So Who was Hamilton?

Alexander Hamilton was a founding father* (see below) of the American nation and he was an immigrant (rather ironic given current issues facing America). He was born out of wedlock in the West Indies and after he was orphaned as a child he was taken in by a prosperous merchant. As a teenager he was sent to New York for his studies and got involved in the American Revolutionary War as a senior aide to George Washington.

Alexander Hamilton by John Trumbull, 1806 (Smithsonian National Portrait Gallery)

Following the war, he was instrumental in the unification of the Thirteen Colonies which is what formed the basis for the USA. He became the nation’s first Secretary of the Treasury but ultimately resigned from politics to practice law before getting back involved in politics.


Hamilton was active in ending the slave trade which makes the modern interpretation of Miranda’s show that much more apt (all the main parts – expect for King George are played by actors that are not Caucasian). Act Two also paints a very different light to one of America’s most revered President’s Thomas Jefferson as Hamilton and he did not see eye-to-eye on most issues.


The list of contributions Hamilton made to the new American nation is vast but some of the main things are:

  • Founded the US Coast Guard

  • Founded the New York Post newspaper

  • Founded the Federalist Party (this was the first political party in the USA as it went against the main governing body. It was mainly supported by bankers and conservatives. It was dissolved in 1824 and was succeeded by the Republican Party).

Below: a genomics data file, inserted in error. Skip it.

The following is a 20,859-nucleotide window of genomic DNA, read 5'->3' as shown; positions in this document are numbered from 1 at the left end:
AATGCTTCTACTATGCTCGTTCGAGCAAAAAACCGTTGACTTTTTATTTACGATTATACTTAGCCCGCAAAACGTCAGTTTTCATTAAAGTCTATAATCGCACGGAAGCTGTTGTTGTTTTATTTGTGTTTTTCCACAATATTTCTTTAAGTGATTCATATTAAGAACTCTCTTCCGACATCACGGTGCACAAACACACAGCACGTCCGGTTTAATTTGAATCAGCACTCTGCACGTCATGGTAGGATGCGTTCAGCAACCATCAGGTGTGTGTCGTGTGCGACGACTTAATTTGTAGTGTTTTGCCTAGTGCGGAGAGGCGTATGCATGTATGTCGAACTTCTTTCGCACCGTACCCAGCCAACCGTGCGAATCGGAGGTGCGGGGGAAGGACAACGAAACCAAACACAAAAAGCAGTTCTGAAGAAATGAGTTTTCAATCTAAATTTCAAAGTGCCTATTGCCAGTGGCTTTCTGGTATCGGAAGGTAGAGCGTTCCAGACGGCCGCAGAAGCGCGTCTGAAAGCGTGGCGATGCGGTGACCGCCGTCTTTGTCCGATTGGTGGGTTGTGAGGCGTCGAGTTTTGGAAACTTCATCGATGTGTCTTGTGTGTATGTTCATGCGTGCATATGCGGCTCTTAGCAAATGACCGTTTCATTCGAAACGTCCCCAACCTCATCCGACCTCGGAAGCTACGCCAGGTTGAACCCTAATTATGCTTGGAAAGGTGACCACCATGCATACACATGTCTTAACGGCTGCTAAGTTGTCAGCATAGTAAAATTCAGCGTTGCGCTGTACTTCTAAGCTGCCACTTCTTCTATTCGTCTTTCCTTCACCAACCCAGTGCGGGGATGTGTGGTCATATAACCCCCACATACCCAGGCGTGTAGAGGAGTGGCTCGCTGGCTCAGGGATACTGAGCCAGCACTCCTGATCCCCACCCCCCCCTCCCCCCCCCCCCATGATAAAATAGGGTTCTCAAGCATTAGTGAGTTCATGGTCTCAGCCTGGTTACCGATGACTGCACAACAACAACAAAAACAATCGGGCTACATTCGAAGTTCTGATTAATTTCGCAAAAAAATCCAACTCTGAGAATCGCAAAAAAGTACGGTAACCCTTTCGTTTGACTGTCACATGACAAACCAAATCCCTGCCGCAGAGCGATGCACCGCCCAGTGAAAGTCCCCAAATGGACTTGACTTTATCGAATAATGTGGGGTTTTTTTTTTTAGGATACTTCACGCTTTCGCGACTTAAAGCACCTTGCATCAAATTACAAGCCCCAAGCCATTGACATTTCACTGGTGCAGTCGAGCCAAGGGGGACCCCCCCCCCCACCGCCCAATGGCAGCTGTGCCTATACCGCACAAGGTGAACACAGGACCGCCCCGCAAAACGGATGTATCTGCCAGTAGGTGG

• Created the nation’s first banks

  • Established friendly trade relationships with Britain


One interesting thing about Hamilton is that he intended to declare war on the French Republic and while he mobilised the troops John Adams, who was President, enacted a diplomatic solution which enraged Hamilton. This sort of shows his rasher side which is emphasised a bit in the musical.


For everything he did for the American nation, until this Broadway show was created, he was little represented across America. Having said that he is apparently the most represented person on American money. His portrait has featured on all kinds of denominations since the 1860’s and since 1928 he is on the $10 bill. This was set to change in 2015 with Hamilton replaced by a female portrait but this never eventuated given the success and popularity of the Broadway show which opened in August 2015.

His historic home is now the Hamilton Grange National Memorial in Hamilton Heights which is where the family estate was located but other than this you won’t find much reference to Hamilton across the USA.

Alexander Hamilton on an American $10 Bill

I had heard his death was worth exploring and it is interesting but also a bit confusing. In 1800 there was a Presidential election and from what I can decipher Hamilton wanted to replace the party leader and sitting President, John Adams. This didn’t happen with Adams losing the election to Thomas Jefferson anyway. Jefferson’s running mate and successful Vice President was Aaron Burr whom Hamilton did not hold in high regard.


Jump forward four years to 1804 and Burr was defeated in the race supposedly thanks to Hamilton’s support for his opposition, Jefferson! Letters in which Hamilton openly opposes Burr were supposedly published in the newspapers which served to upset Burr.